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China mining giants to align rare earth prices

BEIJING -- Two Chinese mining giants are set to align their prices for light rare earths nationwide in a move that will give China more influence over international markets, state media reported Tuesday.

The cooperation will allow Baotou Steel High Tech Co — the supplier of 46 percent of the world's rare earth oxides — and Jiangxi Copper Corp to "virtually control" market prices, the China Daily cited analysts as saying.

"Enhancing the concentration of the rare earth sector will benefit the Chinese side and give it a bigger say in the global markets," Yu Zhongsen, former Chinese Society of Rare Earths secretary-general, was quoted as saying.

Jiangxi Copper is also planning to consolidate resources with two partners in the southwestern province of Sichuan, the second-largest source for light rare earths after Inner Mongolia, where Baotou is based, the report said.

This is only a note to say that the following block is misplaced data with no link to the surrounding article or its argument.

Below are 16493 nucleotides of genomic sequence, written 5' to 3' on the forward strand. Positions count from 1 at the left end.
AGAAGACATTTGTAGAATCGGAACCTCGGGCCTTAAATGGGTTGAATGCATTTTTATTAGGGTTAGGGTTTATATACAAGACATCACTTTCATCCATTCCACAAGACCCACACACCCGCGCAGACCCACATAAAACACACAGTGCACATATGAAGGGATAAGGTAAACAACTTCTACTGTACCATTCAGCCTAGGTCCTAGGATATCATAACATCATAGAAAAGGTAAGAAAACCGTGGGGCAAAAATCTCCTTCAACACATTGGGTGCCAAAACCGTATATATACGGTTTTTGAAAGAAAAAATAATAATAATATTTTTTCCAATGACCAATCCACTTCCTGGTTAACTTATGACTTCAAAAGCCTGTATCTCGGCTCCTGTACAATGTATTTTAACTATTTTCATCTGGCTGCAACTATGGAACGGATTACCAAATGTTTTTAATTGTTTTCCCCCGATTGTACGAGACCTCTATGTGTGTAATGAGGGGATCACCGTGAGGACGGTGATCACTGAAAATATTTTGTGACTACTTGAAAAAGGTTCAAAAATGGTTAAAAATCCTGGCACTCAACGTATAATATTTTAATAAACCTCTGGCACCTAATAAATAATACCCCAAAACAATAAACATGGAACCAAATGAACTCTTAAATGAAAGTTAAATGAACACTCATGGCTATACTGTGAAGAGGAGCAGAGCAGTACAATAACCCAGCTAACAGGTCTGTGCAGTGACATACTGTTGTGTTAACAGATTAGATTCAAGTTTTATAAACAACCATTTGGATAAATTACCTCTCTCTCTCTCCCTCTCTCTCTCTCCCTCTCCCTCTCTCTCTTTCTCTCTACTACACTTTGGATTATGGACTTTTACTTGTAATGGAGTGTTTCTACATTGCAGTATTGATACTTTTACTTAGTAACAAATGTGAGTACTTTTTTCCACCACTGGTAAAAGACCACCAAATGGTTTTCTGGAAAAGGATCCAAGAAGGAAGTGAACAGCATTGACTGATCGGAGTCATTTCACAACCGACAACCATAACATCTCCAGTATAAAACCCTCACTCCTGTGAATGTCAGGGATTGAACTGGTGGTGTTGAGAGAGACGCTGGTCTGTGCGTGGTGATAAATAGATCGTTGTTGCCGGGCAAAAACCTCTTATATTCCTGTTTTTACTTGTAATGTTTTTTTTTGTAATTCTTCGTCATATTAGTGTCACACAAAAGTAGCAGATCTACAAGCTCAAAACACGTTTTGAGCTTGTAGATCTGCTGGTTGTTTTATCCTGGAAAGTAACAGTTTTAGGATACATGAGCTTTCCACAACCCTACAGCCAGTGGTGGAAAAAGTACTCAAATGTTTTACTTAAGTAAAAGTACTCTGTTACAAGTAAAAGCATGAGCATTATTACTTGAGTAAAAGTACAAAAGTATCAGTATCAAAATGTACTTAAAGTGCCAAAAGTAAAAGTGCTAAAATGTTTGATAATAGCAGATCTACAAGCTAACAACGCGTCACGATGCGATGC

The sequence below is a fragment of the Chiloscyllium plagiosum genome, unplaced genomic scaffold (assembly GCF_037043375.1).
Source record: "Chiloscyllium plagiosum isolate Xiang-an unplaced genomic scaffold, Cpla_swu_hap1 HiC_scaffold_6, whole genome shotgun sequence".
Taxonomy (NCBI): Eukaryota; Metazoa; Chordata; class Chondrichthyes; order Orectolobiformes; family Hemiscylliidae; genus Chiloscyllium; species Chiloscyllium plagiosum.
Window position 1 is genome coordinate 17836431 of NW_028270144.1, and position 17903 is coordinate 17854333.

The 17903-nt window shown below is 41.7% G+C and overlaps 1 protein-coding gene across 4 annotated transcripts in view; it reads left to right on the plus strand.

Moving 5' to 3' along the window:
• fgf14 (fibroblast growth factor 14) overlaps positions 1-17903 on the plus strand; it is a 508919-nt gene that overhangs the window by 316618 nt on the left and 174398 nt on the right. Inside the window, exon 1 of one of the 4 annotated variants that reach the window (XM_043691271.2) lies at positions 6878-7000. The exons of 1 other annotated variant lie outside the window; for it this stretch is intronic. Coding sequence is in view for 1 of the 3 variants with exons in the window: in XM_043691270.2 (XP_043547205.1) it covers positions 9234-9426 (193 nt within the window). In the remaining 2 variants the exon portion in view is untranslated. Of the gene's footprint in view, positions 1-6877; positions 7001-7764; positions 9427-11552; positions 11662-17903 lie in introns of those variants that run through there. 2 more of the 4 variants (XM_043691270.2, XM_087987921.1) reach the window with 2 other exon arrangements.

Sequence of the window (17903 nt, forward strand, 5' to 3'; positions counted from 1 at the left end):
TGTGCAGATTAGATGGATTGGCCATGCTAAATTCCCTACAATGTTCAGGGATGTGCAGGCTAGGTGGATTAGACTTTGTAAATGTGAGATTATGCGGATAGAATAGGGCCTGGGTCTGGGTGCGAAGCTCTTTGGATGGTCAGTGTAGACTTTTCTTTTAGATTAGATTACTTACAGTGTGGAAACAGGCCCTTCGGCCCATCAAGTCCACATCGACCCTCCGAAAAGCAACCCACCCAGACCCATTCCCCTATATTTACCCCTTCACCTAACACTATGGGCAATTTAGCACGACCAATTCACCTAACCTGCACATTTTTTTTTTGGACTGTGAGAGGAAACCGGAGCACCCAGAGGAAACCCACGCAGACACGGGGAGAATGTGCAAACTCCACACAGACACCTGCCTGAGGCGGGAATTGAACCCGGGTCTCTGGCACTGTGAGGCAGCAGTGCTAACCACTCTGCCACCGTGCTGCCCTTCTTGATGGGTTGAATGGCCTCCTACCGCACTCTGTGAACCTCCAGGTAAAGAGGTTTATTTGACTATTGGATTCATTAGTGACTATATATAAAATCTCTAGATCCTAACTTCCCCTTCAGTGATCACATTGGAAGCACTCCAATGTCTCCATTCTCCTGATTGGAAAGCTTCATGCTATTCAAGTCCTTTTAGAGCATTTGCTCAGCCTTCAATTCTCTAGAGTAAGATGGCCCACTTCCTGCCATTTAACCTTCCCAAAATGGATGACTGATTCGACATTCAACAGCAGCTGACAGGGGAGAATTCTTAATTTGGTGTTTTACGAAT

China supplies at least 95 percent of the world's rare earths — 17 chemical elements essential for the making of iPods, wind farms, electric cars, missiles and a wide range of other products.

Foreign companies and governments fear China's efforts to control the rare earths market, if implemented, will deny them access to the much-needed metals and force manufacturers to shift their plants to China.

China's efforts — which include cutting export quotas, industry consolidation and crackdowns on illegal mining — had already driven prices higher, the report said.

For example, the price of neodymium — a magnetic material used in headphones and hard drives — has risen 60 percent since the end of last year to US$32,000 a tonne in August.

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